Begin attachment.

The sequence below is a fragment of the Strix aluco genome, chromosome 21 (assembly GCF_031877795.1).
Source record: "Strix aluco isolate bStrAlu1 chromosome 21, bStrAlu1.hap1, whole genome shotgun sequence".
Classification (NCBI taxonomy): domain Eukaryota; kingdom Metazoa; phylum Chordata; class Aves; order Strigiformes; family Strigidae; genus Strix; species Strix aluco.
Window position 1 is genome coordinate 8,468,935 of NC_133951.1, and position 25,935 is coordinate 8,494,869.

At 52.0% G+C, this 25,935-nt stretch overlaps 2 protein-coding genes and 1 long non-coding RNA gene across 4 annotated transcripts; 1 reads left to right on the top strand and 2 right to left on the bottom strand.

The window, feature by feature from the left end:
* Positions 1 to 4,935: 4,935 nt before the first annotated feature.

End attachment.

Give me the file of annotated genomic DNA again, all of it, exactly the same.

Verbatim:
The sequence below is a fragment of the Strix aluco genome, chromosome 21 (assembly GCF_031877795.1).
Source record: "Strix aluco isolate bStrAlu1 chromosome 21, bStrAlu1.hap1, whole genome shotgun sequence".
Classification (NCBI taxonomy): domain Eukaryota; kingdom Metazoa; phylum Chordata; class Aves; order Strigiformes; family Strigidae; genus Strix; species Strix aluco.
Window position 1 is genome coordinate 8,468,935 of NC_133951.1, and position 25,935 is coordinate 8,494,869.

At 52.0% G+C, this 25,935-nt stretch overlaps 2 protein-coding genes and 1 long non-coding RNA gene across 4 annotated transcripts; 1 reads left to right on the top strand and 2 right to left on the bottom strand.

The window, feature by feature from the left end:
* Positions 1 to 4,935: 4,935 nt before the first annotated feature.